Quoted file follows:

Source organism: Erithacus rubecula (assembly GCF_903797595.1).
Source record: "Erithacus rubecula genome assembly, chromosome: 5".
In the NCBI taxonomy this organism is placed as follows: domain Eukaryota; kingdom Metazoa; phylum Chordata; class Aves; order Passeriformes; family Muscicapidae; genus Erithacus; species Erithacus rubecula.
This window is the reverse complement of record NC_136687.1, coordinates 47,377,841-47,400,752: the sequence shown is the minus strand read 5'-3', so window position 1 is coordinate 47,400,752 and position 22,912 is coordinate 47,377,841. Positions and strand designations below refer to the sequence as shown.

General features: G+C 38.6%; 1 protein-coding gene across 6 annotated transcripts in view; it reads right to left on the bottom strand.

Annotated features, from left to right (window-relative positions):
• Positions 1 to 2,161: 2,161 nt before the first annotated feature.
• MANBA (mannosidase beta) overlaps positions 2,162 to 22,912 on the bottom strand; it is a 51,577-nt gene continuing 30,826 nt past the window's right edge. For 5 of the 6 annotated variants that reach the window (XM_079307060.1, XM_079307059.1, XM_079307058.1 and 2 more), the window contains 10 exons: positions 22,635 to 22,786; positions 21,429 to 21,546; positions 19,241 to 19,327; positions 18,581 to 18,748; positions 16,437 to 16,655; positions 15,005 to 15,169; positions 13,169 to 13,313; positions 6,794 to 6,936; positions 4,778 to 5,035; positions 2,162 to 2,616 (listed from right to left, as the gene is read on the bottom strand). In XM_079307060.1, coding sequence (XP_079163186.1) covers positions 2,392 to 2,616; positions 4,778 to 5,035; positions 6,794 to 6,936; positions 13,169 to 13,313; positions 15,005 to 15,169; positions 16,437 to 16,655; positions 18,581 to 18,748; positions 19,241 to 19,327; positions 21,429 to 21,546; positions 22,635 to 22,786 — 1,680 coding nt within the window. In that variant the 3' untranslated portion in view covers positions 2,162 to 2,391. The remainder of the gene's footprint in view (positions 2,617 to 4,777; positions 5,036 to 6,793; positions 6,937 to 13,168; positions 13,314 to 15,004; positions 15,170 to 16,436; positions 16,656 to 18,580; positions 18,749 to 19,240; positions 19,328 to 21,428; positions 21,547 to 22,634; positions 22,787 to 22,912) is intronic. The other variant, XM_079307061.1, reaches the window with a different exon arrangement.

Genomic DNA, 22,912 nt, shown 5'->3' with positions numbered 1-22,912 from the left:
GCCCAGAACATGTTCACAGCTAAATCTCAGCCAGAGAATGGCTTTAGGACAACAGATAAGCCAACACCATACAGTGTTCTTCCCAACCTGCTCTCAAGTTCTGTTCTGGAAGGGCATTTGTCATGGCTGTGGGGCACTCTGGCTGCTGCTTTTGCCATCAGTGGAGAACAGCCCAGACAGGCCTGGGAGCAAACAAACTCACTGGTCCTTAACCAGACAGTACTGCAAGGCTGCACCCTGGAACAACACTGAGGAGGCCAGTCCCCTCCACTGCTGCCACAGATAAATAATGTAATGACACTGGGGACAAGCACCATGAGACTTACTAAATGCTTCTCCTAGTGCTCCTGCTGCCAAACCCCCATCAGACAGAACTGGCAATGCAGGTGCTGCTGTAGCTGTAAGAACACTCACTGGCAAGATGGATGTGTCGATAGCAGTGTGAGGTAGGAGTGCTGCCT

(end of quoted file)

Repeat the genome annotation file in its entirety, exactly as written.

Source organism: Erithacus rubecula (assembly GCF_903797595.1).
Source record: "Erithacus rubecula genome assembly, chromosome: 5".
In the NCBI taxonomy this organism is placed as follows: domain Eukaryota; kingdom Metazoa; phylum Chordata; class Aves; order Passeriformes; family Muscicapidae; genus Erithacus; species Erithacus rubecula.
This window is the reverse complement of record NC_136687.1, coordinates 47,377,841-47,400,752: the sequence shown is the minus strand read 5'-3', so window position 1 is coordinate 47,400,752 and position 22,912 is coordinate 47,377,841. Positions and strand designations below refer to the sequence as shown.

General features: G+C 38.6%; 1 protein-coding gene across 6 annotated transcripts in view; it reads right to left on the bottom strand.

Annotated features, from left to right (window-relative positions):
• Positions 1 to 2,161: 2,161 nt before the first annotated feature.
• MANBA (mannosidase beta) overlaps positions 2,162 to 22,912 on the bottom strand; it is a 51,577-nt gene continuing 30,826 nt past the window's right edge. For 5 of the 6 annotated variants that reach the window (XM_079307060.1, XM_079307059.1, XM_079307058.1 and 2 more), the window contains 10 exons: positions 22,635 to 22,786; positions 21,429 to 21,546; positions 19,241 to 19,327; positions 18,581 to 18,748; positions 16,437 to 16,655; positions 15,005 to 15,169; positions 13,169 to 13,313; positions 6,794 to 6,936; positions 4,778 to 5,035; positions 2,162 to 2,616 (listed from right to left, as the gene is read on the bottom strand). In XM_079307060.1, coding sequence (XP_079163186.1) covers positions 2,392 to 2,616; positions 4,778 to 5,035; positions 6,794 to 6,936; positions 13,169 to 13,313; positions 15,005 to 15,169; positions 16,437 to 16,655; positions 18,581 to 18,748; positions 19,241 to 19,327; positions 21,429 to 21,546; positions 22,635 to 22,786 — 1,680 coding nt within the window. In that variant the 3' untranslated portion in view covers positions 2,162 to 2,391. The remainder of the gene's footprint in view (positions 2,617 to 4,777; positions 5,036 to 6,793; positions 6,937 to 13,168; positions 13,314 to 15,004; positions 15,170 to 16,436; positions 16,656 to 18,580; positions 18,749 to 19,240; positions 19,328 to 21,428; positions 21,547 to 22,634; positions 22,787 to 22,912) is intronic. The other variant, XM_079307061.1, reaches the window with a different exon arrangement.

Genomic DNA, 22,912 nt, shown 5'->3' with positions numbered 1-22,912 from the left:
GCCCAGAACATGTTCACAGCTAAATCTCAGCCAGAGAATGGCTTTAGGACAACAGATAAGCCAACACCATACAGTGTTCTTCCCAACCTGCTCTCAAGTTCTGTTCTGGAAGGGCATTTGTCATGGCTGTGGGGCACTCTGGCTGCTGCTTTTGCCATCAGTGGAGAACAGCCCAGACAGGCCTGGGAGCAAACAAACTCACTGGTCCTTAACCAGACAGTACTGCAAGGCTGCACCCTGGAACAACACTGAGGAGGCCAGTCCCCTCCACTGCTGCCACAGATAAATAATGTAATGACACTGGGGACAAGCACCATGAGACTTACTAAATGCTTCTCCTAGTGCTCCTGCTGCCAAACCCCCATCAGACAGAACTGGCAATGCAGGTGCTGCTGTAGCTGTAAGAACACTCACTGGCAAGATGGATGTGTCGATAGCAGTGTGAGGTAGGAGTGCTGCCT